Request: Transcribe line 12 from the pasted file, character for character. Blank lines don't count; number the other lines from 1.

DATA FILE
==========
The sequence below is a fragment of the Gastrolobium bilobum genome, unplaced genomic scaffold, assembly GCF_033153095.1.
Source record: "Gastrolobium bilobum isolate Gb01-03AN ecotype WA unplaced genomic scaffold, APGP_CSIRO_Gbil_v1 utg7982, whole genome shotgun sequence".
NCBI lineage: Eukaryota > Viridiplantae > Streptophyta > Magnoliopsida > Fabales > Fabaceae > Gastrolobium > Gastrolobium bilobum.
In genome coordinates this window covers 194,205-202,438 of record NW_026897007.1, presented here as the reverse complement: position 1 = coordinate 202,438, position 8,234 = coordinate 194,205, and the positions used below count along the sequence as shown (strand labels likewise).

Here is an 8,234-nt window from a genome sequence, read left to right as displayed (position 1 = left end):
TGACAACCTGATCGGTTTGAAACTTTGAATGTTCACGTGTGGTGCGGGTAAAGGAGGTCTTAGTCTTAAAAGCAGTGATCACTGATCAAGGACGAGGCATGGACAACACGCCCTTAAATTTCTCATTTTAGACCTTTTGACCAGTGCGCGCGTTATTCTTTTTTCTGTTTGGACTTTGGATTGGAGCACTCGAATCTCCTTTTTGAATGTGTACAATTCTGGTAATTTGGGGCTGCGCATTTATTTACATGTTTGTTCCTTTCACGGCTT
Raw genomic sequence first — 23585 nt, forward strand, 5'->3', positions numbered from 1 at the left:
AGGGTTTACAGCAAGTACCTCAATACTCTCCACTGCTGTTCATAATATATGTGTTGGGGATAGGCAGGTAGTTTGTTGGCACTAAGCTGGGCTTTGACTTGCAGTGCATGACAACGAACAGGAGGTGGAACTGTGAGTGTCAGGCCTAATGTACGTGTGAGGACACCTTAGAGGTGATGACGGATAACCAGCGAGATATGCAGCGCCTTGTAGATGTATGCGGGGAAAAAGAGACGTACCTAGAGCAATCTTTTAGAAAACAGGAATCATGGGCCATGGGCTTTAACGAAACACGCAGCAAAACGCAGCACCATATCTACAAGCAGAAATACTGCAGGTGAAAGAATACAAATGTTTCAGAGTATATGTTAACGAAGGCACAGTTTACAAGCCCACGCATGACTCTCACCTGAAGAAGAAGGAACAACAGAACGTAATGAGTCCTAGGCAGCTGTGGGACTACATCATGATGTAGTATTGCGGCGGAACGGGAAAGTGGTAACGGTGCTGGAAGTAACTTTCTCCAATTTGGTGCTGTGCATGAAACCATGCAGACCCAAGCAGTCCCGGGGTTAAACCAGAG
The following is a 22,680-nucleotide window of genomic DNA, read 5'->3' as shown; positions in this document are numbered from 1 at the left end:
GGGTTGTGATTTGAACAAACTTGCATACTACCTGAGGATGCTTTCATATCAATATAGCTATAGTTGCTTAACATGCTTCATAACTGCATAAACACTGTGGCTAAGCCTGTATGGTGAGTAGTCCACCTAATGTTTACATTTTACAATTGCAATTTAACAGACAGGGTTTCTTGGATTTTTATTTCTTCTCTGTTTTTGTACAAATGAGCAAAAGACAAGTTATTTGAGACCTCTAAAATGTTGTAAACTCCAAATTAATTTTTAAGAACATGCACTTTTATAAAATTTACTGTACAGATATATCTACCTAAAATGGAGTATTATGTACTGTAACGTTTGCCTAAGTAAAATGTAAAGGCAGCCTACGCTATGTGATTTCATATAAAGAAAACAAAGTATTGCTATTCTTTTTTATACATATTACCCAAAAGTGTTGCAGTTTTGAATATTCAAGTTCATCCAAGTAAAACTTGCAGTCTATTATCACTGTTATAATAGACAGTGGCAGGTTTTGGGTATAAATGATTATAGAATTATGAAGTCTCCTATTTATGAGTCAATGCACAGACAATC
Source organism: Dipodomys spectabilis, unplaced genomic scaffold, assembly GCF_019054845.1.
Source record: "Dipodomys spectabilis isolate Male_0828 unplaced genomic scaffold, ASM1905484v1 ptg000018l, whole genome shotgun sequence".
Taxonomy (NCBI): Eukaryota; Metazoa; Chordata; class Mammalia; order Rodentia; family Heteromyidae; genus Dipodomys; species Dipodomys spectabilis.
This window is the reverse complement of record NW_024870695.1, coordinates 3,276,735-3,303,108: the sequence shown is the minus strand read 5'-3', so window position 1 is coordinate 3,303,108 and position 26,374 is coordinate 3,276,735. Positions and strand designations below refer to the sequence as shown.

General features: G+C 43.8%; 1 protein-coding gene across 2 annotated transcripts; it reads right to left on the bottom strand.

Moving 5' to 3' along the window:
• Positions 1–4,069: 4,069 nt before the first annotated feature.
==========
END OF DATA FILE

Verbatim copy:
Source record: "Dipodomys spectabilis isolate Male_0828 unplaced genomic scaffold, ASM1905484v1 ptg000018l, whole genome shotgun sequence".